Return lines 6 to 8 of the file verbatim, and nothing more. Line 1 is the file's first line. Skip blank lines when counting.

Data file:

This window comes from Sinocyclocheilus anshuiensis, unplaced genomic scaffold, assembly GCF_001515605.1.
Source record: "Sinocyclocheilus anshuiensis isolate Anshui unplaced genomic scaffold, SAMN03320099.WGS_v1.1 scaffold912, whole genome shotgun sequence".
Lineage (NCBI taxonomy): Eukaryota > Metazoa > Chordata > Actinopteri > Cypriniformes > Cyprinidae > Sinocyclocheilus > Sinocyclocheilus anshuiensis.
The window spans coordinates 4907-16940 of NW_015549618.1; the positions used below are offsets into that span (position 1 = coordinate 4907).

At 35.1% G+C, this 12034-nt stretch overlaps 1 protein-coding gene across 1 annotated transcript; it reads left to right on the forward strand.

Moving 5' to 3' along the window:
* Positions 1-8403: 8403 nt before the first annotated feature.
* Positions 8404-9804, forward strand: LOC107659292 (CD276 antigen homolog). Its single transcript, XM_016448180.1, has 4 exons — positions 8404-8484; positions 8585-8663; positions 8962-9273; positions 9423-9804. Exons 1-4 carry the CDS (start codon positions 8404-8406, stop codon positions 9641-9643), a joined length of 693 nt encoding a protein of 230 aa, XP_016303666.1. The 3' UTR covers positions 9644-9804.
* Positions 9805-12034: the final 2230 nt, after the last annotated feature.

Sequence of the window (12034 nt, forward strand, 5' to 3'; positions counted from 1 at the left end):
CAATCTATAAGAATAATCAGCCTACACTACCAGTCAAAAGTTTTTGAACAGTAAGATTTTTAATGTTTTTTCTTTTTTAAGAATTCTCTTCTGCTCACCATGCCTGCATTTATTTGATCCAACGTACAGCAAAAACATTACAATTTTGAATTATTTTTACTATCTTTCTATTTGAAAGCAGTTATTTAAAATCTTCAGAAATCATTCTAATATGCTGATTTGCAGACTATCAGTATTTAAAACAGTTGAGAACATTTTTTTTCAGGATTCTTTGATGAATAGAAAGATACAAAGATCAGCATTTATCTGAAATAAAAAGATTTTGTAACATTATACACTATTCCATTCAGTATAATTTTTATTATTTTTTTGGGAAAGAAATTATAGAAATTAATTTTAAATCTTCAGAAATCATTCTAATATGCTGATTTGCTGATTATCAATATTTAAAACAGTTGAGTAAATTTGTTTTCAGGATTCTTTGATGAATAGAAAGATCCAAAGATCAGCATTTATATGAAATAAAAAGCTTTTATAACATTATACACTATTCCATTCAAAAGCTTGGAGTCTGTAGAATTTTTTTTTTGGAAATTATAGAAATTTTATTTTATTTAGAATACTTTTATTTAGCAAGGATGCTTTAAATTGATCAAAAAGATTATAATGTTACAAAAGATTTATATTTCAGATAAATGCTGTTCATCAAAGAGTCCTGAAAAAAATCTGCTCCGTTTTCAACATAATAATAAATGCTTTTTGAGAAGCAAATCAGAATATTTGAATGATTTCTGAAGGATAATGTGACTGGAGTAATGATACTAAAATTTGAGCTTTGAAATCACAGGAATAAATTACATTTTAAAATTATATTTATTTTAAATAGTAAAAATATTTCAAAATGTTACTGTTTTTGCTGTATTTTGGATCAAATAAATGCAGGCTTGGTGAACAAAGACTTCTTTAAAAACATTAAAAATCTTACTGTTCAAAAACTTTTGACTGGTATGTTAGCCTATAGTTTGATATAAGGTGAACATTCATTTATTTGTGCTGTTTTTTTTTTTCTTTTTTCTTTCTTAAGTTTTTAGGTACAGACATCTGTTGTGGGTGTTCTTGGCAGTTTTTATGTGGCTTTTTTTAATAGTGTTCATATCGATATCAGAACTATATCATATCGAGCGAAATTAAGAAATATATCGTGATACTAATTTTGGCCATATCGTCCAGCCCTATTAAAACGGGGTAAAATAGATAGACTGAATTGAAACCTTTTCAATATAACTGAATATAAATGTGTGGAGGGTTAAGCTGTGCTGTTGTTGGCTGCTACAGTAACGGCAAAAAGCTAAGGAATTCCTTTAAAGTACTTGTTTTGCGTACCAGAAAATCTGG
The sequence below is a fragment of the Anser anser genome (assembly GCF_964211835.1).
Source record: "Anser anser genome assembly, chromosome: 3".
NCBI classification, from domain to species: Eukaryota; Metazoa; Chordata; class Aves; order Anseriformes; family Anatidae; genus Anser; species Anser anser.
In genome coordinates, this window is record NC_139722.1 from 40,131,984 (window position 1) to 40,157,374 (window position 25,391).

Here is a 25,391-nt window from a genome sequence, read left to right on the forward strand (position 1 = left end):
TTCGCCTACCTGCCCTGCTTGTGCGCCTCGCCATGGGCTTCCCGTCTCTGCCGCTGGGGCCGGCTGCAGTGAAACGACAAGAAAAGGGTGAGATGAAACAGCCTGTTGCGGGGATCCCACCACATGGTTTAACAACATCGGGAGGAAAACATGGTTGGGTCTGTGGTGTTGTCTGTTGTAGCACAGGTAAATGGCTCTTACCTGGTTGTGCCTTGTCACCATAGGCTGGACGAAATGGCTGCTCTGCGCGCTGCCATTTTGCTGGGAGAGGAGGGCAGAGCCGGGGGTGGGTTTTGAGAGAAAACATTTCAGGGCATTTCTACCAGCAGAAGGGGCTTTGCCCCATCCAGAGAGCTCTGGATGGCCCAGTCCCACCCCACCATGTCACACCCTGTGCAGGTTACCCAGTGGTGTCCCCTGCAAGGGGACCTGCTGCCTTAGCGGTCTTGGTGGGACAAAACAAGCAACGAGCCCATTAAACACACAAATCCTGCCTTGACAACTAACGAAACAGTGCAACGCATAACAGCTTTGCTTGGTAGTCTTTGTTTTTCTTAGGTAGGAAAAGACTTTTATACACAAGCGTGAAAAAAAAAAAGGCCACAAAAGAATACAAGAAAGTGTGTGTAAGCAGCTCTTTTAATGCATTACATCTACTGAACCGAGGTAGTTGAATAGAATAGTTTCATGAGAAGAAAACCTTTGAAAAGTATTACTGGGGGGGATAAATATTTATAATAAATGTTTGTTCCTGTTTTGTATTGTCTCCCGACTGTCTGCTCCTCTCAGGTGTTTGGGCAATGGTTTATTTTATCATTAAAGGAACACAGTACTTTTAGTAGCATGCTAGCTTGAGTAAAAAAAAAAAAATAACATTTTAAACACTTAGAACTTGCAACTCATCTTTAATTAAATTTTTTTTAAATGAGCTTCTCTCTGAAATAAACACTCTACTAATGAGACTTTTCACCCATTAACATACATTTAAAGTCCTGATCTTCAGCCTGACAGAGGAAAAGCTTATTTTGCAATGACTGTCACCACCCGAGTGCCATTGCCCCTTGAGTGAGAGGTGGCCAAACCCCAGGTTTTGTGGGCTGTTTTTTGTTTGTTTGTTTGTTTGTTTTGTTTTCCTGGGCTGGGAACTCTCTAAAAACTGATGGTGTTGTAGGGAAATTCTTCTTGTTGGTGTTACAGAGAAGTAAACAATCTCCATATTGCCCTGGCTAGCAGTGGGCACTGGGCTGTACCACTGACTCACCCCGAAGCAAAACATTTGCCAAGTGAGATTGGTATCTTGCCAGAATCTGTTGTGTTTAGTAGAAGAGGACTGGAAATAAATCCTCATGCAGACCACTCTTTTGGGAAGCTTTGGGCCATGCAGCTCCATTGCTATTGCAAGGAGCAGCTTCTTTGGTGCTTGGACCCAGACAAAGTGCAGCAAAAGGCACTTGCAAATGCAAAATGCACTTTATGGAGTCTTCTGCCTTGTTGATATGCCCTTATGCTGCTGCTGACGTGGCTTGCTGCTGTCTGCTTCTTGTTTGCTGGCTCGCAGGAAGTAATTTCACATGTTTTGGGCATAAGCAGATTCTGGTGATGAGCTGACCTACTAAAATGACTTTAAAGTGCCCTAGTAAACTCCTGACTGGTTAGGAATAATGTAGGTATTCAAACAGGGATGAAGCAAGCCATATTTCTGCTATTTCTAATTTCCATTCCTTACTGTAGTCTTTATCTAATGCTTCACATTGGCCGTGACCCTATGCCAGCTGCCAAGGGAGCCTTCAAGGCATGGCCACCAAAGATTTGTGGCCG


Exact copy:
Moving 5' to 3' along the window:
* Positions 1-8403: 8403 nt before the first annotated feature.
* Positions 8404-9804, forward strand: LOC107659292 (CD276 antigen homolog). Its single transcript, XM_016448180.1, has 4 exons — positions 8404-8484; positions 8585-8663; positions 8962-9273; positions 9423-9804. Exons 1-4 carry the CDS (start codon positions 8404-8406, stop codon positions 9641-9643), a joined length of 693 nt encoding a protein of 230 aa, XP_016303666.1. The 3' UTR covers positions 9644-9804.